By Hilary Russ
Oct 8 (Reuters) - A New Jersey judge on Thursday threw out a lawsuit by trustees for the state's public pension funds that sought nearly $4.1 billion of contributions into the retirement system.
The suit was one of several that sought a remedy after New Jersey Governor Chris Christie, now a 2016 Republican presidential candidate, reduced the amount of money the state had planned to contribute beginning in fiscal 2014.
Judge Mary Jacobson ruled from the bench in Trenton after oral arguments on Thursday and said she would issue a written decision later, Robert Klausner, who represents the trustees, confirmed.
"It's disappointing," Klausner said. "The state may look at it as a victory, but it's just going to hasten the day when they're going to have to pay these benefits on a pay-as-you-go basis."
Governor Chris Christie's office did not immediately reply to a request for comment.
The state enacted bi-partisan pension reforms in 2011 that called for the administration to step up funding over several years until it reached its full actuarially required contribution annually.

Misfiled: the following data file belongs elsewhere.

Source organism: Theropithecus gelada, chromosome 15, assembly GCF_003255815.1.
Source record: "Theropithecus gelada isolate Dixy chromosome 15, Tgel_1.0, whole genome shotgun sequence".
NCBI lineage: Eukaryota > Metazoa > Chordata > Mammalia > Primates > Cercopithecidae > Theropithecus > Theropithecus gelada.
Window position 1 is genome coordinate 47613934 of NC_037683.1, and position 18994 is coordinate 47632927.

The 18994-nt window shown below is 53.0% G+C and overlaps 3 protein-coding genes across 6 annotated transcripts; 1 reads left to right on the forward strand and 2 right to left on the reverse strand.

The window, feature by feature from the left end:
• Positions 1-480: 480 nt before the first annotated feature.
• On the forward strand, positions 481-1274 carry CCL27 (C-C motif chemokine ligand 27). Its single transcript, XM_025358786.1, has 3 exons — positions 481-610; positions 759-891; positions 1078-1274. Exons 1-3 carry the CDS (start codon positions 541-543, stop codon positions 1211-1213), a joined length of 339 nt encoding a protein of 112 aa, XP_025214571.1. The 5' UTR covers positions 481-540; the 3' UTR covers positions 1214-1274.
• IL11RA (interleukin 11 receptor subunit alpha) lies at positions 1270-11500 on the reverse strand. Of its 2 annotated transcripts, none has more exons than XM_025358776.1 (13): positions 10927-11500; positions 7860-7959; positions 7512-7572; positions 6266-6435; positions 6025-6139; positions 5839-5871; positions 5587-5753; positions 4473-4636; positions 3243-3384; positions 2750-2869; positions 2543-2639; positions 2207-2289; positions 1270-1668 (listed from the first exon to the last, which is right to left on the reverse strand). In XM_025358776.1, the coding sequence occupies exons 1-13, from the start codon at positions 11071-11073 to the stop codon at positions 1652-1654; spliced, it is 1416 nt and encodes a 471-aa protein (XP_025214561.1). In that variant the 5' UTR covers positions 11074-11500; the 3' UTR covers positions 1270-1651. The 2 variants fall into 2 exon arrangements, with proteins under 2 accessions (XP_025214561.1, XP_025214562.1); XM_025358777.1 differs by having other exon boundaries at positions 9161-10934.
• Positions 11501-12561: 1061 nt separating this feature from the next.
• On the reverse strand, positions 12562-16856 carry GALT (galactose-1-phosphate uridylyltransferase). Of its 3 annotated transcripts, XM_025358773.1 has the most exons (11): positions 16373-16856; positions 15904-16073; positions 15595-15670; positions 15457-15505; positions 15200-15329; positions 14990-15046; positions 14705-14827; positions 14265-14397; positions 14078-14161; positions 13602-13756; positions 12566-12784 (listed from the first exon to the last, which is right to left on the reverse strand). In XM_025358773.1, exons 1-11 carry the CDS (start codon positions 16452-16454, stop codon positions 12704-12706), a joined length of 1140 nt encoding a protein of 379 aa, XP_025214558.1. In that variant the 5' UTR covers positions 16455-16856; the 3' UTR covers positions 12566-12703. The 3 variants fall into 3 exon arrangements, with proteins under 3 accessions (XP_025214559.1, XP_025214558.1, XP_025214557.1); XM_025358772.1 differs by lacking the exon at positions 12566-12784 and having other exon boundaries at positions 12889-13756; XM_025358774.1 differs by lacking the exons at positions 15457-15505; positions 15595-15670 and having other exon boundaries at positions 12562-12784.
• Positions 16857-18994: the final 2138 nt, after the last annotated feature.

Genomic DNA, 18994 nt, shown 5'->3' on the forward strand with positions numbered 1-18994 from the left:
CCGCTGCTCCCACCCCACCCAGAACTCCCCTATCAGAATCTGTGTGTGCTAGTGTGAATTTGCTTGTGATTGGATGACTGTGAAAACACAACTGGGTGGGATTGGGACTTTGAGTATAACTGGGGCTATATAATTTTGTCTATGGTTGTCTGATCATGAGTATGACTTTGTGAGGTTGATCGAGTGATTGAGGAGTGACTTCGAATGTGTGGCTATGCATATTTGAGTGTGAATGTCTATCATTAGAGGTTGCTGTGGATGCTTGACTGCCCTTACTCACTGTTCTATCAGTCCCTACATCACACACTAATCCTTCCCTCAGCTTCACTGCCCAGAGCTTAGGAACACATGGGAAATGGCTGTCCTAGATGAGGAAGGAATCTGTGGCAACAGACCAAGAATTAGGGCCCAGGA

Although Christie championed the stepped-up contributions when they became law, he reduced them in 2014, saying the state did not have the money and that he would not pay for unfunded liabilities, which he called "sins of the past."
Public sector unions sued to try to force Christie to restore the cuts, but the state Supreme Court ruled against them in June.
That prompted the trustees to amend their own suit, which the judge rejected on Thursday. They had sought a judgment saying that the state owed the difference between what it had promised to pay under the 2011 reforms and the lower portion it actually paid.
For the three biggest funds - for teachers, public safety officials and state employees - that difference amounted to nearly $4.1 billion over fiscal 2014, 2015 and 2016.
The chairs of the pension boards will review the order and decide whether to appeal, Klausner said.
(Reporting by Hilary Russ in New York; Editing by Dan Grebler)